Hurtigruten’s Sea Zero Concept: Maximizing Efficiency with Latest Tech

Sea Zero

“We wanted to focus on how to reduce energy consumption on the ships instead of going straight into what kind of fuel type or energy source we will use,” said Gerry Larsson-Fedde, chief operating officer at Hurtigruten Norway.

The company’s new Sea Zero concept, in partnership with various suppliers, aims to produce an energy-efficient Norwegian coastal ship in time for 2030, powered by a 60 MW battery pack, retractable sails and solar panels.

Larsson-Fedde said that having 60 MW of battery power on a ship by 2030 is easily feasible.

Complementing the batteries will be three retractable sails that will be fully automated for wind direction, he continued.

“The only manual part of the system will be someone telling the sails to retract.”

With Norway featuring an abundance of daylight in the summer, the sails will be covered in solar panels, as will most of the aerodynamically optimized superstructure of the 135-meter-long vessel.

“There has been a lot of focus on underwater optimization to reduce drag, but there hasn’t been the same amount of focus above the water,” Larsson-Fedde said.

That will change with this ship design, with the company looking to optimize the aerodynamics of the superstructure to create less friction as the ship essentially punches a big hole through the air.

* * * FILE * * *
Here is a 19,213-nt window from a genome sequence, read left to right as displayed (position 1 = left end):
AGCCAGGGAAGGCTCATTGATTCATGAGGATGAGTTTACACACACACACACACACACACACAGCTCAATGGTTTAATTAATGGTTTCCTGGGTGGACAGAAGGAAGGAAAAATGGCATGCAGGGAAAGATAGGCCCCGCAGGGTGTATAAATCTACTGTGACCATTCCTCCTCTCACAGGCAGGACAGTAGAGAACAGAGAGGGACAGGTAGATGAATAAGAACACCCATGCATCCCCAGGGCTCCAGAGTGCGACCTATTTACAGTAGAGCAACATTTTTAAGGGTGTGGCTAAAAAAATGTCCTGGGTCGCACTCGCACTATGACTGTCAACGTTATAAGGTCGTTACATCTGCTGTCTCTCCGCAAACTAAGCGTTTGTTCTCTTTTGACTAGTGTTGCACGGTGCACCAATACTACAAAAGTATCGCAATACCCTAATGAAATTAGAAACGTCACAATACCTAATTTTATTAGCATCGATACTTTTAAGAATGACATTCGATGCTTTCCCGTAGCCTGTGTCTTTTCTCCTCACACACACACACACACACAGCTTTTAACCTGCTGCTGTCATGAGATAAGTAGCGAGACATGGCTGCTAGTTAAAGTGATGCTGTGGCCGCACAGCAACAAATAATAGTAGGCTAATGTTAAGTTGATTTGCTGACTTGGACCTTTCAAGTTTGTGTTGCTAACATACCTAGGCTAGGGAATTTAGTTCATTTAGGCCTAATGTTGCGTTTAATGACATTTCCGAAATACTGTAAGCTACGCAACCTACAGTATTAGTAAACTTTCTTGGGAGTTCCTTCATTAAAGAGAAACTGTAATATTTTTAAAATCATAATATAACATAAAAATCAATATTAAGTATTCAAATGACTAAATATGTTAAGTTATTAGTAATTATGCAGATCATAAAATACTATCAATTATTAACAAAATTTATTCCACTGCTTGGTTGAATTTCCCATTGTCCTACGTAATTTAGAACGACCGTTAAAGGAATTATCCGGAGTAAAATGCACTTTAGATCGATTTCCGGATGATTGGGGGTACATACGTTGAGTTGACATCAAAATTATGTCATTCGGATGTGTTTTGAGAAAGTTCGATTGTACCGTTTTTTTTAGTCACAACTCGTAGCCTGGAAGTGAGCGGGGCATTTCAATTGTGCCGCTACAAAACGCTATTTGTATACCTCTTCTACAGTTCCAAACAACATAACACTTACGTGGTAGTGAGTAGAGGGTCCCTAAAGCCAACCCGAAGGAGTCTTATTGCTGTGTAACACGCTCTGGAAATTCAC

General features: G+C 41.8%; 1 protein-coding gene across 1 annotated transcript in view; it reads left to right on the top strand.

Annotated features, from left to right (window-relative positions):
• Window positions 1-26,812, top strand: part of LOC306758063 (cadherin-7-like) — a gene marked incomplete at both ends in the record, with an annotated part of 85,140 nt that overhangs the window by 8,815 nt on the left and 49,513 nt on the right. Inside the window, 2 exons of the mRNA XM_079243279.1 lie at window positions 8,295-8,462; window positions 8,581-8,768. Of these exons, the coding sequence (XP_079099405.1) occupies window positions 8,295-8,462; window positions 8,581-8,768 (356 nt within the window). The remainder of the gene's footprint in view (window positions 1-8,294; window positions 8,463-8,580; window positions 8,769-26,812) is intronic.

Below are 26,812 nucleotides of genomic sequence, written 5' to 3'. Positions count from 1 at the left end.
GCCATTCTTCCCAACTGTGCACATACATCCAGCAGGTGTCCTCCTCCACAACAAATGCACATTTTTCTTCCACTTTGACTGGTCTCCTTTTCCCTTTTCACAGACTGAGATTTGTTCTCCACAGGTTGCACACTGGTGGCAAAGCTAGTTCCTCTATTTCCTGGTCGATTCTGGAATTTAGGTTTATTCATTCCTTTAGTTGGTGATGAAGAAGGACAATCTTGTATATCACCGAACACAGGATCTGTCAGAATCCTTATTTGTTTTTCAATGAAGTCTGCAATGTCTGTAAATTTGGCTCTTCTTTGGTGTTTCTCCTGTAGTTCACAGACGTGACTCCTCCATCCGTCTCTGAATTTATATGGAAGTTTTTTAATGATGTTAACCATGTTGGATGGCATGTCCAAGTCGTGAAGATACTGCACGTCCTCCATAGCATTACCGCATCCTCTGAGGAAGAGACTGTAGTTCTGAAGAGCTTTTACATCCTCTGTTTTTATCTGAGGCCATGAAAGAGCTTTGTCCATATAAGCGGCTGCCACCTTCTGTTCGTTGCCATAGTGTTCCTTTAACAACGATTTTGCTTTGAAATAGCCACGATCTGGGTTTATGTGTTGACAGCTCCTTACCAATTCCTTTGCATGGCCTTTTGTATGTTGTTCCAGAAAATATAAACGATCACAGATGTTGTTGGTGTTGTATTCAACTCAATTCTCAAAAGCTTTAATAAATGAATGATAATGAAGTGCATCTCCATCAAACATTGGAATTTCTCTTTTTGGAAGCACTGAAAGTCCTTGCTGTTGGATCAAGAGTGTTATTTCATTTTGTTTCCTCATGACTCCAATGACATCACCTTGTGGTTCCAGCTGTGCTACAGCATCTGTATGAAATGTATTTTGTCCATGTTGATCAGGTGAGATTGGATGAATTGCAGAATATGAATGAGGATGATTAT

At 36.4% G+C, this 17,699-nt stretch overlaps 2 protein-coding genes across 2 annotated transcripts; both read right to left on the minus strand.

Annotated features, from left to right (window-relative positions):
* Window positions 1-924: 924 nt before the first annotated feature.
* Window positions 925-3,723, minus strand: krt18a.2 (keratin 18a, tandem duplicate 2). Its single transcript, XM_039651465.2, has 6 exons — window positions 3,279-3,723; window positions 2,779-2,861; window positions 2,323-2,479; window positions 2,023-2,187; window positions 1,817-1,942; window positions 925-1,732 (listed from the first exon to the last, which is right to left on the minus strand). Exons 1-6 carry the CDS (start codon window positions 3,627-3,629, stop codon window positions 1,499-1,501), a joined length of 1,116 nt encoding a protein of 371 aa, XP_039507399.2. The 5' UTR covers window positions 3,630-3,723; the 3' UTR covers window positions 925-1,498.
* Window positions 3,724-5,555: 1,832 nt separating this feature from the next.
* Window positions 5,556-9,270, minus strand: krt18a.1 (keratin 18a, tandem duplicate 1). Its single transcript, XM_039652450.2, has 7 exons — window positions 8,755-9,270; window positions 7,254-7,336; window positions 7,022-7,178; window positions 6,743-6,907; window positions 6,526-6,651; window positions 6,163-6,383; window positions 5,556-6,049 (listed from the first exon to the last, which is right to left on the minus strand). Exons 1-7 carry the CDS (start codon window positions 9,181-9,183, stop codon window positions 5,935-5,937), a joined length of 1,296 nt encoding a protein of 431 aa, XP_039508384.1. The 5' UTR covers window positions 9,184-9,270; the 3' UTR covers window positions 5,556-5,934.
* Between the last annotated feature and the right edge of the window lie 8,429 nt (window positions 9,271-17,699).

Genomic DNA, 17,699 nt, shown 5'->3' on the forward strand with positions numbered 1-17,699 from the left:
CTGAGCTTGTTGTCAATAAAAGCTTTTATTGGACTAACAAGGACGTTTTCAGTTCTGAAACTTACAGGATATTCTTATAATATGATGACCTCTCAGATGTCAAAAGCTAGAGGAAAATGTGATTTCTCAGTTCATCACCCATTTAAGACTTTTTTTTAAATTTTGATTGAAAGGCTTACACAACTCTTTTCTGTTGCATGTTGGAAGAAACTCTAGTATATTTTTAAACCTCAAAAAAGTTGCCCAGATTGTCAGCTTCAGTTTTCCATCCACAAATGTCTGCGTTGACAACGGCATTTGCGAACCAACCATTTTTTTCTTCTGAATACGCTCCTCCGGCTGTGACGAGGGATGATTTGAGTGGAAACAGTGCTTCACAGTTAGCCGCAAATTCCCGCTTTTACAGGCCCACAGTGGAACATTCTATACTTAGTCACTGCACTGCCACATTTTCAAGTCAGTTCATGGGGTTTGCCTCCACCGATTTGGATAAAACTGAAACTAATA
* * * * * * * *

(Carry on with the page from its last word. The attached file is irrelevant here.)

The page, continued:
That also means a new bridge design, with class society and flag state support.

“With the technology that is developing with AI and situational awareness, we believe we can reduce the bridge size to something similar to the cockpit of an airplane,” Larsson-Fedde said. “We are taking that concept and thinking to the next level, using machine learning for maneuvering for all these ports we go into frequently, and to use that data as a support system for the bridge officers.”

The company hopes to reduce energy consumption by 40 to 50 percent, and also pick up gains on HVAC optimization, air lubrication and getting guests involved in the energy-saving process.

“The hotel operation on a passenger ship consumes a substantial amount of power,” Larsson-Fedde said. “We are looking at ways of making guests more aware, and developing an app so they can monitor their energy consumption and be part of the journey.”

Excerpt from the Cruise Industry News Quarterly Magazine Fall 2023

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